London: The controversy surrounding the application of the Umpire Decision Review System (UDRS) in the game of cricket at the international level refuses to die down.
Though, it is well known that Indian cricketers have expressed serious doubts about the UDRS, and often objected to its use in international fixtures, other countries such as Australia and England have championed its use, and have at times turned a blind eye to its ineffectiveness, and benefited from decisions.
The latest to benefit was star England batsman Ian Bell, who after scoring a sublime 126 against the West Indies in the first one-day international at Hampshire yesterday, revealed how he nicked the ball behind when on 23, but UDRS gave him the benefit of the doubt, and allowed him to fire England to one-day glory.
Bell helped England to register a 114-run win over the West Indies.
Asked if he thought he had hit the ball, Bell said: “Yeah.”
But that was the only blot on an otherwise wonderful day for the 30-year-old batsman.
The Daily Express quoted Bell, as saying: “It couldn’t have gone much better. It would have been nice to bat for another six overs or so because I felt I was going nicely. But I’m really happy. It’s good to go at the top of the order and play some proper cricket shots. I hope I can kick on and make the most of the opportunity.”
In March this year, South African Test captain Graeme Smith had praised the role of television referrals and the UDRS in international cricket.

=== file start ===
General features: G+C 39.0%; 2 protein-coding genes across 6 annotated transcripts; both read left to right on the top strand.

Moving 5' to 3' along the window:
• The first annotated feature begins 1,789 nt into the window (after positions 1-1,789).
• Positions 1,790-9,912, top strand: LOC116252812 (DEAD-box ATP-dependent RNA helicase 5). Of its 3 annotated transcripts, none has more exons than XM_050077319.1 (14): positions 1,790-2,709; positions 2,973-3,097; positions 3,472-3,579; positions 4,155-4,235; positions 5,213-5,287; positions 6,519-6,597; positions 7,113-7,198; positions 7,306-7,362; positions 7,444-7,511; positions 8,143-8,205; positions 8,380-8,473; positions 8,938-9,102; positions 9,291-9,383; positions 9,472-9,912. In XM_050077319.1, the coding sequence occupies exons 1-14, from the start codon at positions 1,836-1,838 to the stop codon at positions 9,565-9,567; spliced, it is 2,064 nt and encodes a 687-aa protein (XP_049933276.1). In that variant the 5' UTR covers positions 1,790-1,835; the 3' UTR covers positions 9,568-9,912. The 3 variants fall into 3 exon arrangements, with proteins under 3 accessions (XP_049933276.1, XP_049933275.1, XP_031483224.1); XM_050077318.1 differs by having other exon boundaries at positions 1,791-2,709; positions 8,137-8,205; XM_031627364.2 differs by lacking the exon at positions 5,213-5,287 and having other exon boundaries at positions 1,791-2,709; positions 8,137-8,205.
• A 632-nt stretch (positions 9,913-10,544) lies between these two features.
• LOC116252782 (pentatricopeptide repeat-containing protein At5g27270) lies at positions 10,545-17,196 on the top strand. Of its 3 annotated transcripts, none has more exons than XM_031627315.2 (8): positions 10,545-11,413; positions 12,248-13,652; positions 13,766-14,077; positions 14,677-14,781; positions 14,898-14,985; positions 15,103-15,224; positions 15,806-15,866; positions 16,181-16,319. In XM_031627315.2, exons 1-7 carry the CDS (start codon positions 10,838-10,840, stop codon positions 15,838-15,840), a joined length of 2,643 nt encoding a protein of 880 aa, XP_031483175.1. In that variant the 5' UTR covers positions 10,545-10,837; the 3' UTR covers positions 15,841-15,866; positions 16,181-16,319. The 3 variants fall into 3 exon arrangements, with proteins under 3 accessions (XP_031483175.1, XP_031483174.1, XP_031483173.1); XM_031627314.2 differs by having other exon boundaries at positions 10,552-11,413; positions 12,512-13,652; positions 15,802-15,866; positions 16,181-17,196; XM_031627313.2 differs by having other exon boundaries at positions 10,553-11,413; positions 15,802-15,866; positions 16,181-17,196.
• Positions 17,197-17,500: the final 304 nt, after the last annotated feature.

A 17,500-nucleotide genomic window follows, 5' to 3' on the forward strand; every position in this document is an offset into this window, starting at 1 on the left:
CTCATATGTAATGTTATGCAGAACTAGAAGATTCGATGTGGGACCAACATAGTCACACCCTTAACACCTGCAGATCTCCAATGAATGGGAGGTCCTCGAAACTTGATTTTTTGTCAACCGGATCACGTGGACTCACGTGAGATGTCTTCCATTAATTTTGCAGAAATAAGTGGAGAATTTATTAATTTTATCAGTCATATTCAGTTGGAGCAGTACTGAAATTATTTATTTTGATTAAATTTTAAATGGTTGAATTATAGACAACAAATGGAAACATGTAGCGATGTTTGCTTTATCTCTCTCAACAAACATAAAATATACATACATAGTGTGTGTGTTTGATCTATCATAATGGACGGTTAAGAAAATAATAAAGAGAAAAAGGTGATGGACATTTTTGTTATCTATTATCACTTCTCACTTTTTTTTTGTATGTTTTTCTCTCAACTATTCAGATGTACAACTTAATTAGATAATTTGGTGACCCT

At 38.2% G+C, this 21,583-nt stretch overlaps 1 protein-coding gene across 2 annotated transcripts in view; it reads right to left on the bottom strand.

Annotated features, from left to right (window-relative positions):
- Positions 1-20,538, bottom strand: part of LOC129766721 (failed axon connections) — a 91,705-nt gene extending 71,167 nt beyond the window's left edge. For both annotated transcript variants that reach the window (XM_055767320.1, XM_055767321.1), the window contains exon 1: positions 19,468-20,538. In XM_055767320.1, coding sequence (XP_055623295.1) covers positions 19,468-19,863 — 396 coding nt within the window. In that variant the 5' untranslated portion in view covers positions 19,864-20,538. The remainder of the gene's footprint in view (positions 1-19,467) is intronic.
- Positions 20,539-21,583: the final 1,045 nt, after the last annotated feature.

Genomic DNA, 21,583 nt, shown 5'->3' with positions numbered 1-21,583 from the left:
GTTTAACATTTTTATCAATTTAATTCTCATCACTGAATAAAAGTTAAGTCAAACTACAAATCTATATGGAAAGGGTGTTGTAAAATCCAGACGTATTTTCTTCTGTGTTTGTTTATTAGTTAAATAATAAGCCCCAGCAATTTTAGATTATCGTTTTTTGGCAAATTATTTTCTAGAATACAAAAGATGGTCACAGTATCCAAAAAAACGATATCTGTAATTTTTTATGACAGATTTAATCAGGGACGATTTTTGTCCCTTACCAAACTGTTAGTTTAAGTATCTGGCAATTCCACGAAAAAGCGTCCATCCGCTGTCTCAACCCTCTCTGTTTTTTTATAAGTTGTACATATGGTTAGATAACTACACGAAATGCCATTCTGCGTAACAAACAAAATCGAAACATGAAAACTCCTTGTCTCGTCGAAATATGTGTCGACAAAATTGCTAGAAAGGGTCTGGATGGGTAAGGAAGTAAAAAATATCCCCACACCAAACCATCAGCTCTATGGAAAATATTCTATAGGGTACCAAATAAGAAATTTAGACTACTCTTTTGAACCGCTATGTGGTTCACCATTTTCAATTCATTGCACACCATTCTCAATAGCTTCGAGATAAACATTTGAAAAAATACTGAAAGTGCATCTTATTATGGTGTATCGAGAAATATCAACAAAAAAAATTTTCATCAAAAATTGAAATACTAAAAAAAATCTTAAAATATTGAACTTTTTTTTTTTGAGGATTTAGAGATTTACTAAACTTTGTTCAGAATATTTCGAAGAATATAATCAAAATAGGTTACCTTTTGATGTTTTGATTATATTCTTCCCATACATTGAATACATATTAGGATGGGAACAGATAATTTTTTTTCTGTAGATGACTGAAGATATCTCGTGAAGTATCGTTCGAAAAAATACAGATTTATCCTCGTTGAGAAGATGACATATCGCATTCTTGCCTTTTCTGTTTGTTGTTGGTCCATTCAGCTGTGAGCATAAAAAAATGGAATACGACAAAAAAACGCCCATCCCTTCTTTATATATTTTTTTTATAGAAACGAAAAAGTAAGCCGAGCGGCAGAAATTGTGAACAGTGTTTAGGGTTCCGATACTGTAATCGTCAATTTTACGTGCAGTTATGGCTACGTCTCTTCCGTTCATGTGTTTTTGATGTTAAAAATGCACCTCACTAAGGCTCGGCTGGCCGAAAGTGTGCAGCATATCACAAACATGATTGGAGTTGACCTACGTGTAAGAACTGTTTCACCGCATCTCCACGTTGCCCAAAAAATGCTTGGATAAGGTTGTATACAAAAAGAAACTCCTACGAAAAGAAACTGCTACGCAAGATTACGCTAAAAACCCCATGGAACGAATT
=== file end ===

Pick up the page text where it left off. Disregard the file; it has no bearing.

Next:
"I did read a report that there were issues with the set-up of the cameras, which obviously isn``t ideal, and there has been a lot of scepticism about the last bit of the ball-tracking. But DRS has become an integral part of the game, it`s great for the fans and I can`t imagine playing without it," Sport 24 quoted Smith, as saying then.
"It was designed to take away the shocking decision and it’s done that. I’d like to see it play a prominent part in international cricket," he added.
His statement came after the DRS was criticised for inaccuracies in the recent series between South Africa and New Zealand.
In May, the International Cricket Council (ICC) held its annual review at Lord’s and discussed the application of the UDRS at its two-day meeting.
The annual review considered the reliability of the technologies used and the extent of improvements made, the correctness of the current DRS Leg Before Wicket (BMW) procedures and the impact on the game in the balance between bat and ball during the meet.
The committee, headed by former West Indies captain Clive Llyod also discussed an extensive range of other issues during the meeting, including Twenty20 strategy and the format of ODI cricket.
Various other issues like bringing more innovations in the limited over format, concept of day-night Test matches, and illegal-bowling actions were also discussed during the meeting.
The recommendations of the committee will go to the chief executives`` committee and the ICC board for approval.
The next meetings of those committees are set for Kuala Lumpur during the ICC``s annual conference week from June 24-28.